“The history of our own universities is an interesting, important topic. I think university administrators should ensure that professional historians have a role in presenting the histories of their own universities.”
Academic papers often provide important information for those in academia. That part is expected.
But when studies and papers seep outside the walls of universities and beyond academic publications and journals, that’s when they can make a difference to everyday people. A recent paper by University of Denver Sturm College of Law Professor Tom Russell is doing just that, stirring up a Texas-sized brouhaha in the Lone Star State.
Russell, who teaches law and holds a doctoral degree in history, began studying issues of race and segregation at the University of Texas when he was a law professor at the school’s Austin campus in the 1990s. He continued his research over the past decade and this year published a paper titled “‘Keep the Negroes Out of Most Classes Where There Are a Large Number of Girls’: The Unseen Power of the Ku Klux Klan and Standardized Testing at The University of Texas, 1899-1999.”
Appearing first on academic sites, the paper revealed that a dormitory at the University of Texas law school is named in honor of a long-dead professor, William Stewart Simkins, who was an unapologetic and active member of the Ku Klux Klan in the early part of the 20th century. Simkins, the study reports, preached on campus about the virtues of the Klan and bragged of night rides with the terrorist organization and of beating an African-American with a barrel stave.
News of a dorm named for a Klansman spread quickly from academic sites to mainstream news organizations, and Russell found himself quoted in newspapers across Texas, on CNN.com and in The Wall Street Journal, as well as in the Chronicle of Higher Education, television news broadcasts and blogs too numerous to count. His paper led to the creation of a 21-member panel at the University of Texas that studied the issue and held two well-attended public forums while considering renaming the dorm.
On July 15, the University of Texas Board of Regents voted unanimously to remove Simkins’ name from the dorm and held a media event to take down the sign that bore his name.
For Russell, the attention has drawn some criticism—including some not-so-veiled threats on at least one blog—and invited scrutiny of his work. But the professor says he is happy to have sparked some thought and debate. Getting scholars engaged in a public discussion is something Russell says universities should encourage.
“My legal history paper has generated an enormous conversation. Consequently my work is undergoing considerable scrutiny, which I am very happy to receive,” Russell says. “The Internet has of course played a key role in focusing attention on my research. The paper is available on the Web to anyone who wants to read and criticize it. The conversation about race, law, and history has taken place in meetings, in the news, and through social networking [sites] such as Twitter and Facebook. Smart universities that do not want their faculty’s work to drop unnoticed into the sea like a pebble should support their faculty by promoting their scholarship, and the authors need to take very active roles.”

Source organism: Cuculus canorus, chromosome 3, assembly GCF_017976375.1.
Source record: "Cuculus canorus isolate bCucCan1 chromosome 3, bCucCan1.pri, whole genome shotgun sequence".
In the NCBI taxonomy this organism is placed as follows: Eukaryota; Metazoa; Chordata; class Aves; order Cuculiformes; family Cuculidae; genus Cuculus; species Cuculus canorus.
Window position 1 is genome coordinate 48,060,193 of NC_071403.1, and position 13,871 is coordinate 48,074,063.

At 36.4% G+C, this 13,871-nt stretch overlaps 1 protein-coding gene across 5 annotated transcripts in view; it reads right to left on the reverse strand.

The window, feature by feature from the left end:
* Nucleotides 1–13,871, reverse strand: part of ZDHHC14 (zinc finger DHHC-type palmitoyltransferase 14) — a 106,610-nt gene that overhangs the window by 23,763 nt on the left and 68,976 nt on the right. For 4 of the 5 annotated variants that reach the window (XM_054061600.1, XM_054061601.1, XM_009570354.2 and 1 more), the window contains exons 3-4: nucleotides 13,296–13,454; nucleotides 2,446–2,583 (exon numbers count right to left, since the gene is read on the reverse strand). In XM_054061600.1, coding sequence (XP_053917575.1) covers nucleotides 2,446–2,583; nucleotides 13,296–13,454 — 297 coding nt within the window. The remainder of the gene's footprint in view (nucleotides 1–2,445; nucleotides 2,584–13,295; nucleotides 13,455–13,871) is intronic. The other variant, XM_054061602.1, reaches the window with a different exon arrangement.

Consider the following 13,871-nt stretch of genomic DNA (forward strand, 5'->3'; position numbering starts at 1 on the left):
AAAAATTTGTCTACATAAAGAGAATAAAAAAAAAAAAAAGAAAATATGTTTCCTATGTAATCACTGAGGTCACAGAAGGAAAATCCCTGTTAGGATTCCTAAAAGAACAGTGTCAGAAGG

The full text of Russell’s paper is online for anyone to download and includes detailed examples of Simkins’ involvement in the Ku Klux Klan.
Russell says some people objected to renaming the dorm because it could lead to a slippery slope. Should an institution remove the names of Confederate Civil War participants, since they fought for slave states? Should the names of some of the country’s founders who owned slaves, such as Thomas Jefferson, be banished from public buildings? Russell says there is a difference between those who lived within the laws of their times, no matter how odious those laws must have been, and those who acted illegally and dishonorably.
“I want people to understand that Professor Simkins was a criminal and a terrorist. This separates him from Confederate soldiers who fought with honor; slaveholders who had the support of law and the constitution; and even garden-variety racists who may have had pernicious views but who acted within the law,” Russell says. “Why anyone would argue that UT should continue to honor a Klan terrorist is beyond me.”
Ultimately, the University of Texas chose not to honor Simkins.
At the board meeting, Regent Prentice Gary said, “I suspect there are numerous symbols of various types rooted in racial and ethnic hatred that dishonor university campuses and other institutions across America where the negative history of the symbol is not known. The difference is that we acquired specific knowledge of this situation. I believe we acted appropriately and further, on a positive note, took advantage of this opportunity to restate the university’s position regarding the importance of diversity and inclusiveness.”
Russell says he hopes those who see the impact one academic paper can have and the amount of intelligent discussion it can stir will choose to start looking at the history all around them. There is history in everyday surroundings, he says, and it’s just waiting to be examined and shared.
“I hope that people will think more about the history of the institutions in which we work and learn,” he says. “The history of our own universities is an interesting, important topic. I think university administrators should ensure that professional historians have a role in presenting the histories of their own universities.”
On July 16, a day after the final decision to rename the dorm Creekside Residence Hall, CNN’s daily online column naming the day’s “Most Intriguing People” selected Microsoft co-founder Paul Allen, South African president Nelson Mandela, and Tom Russell.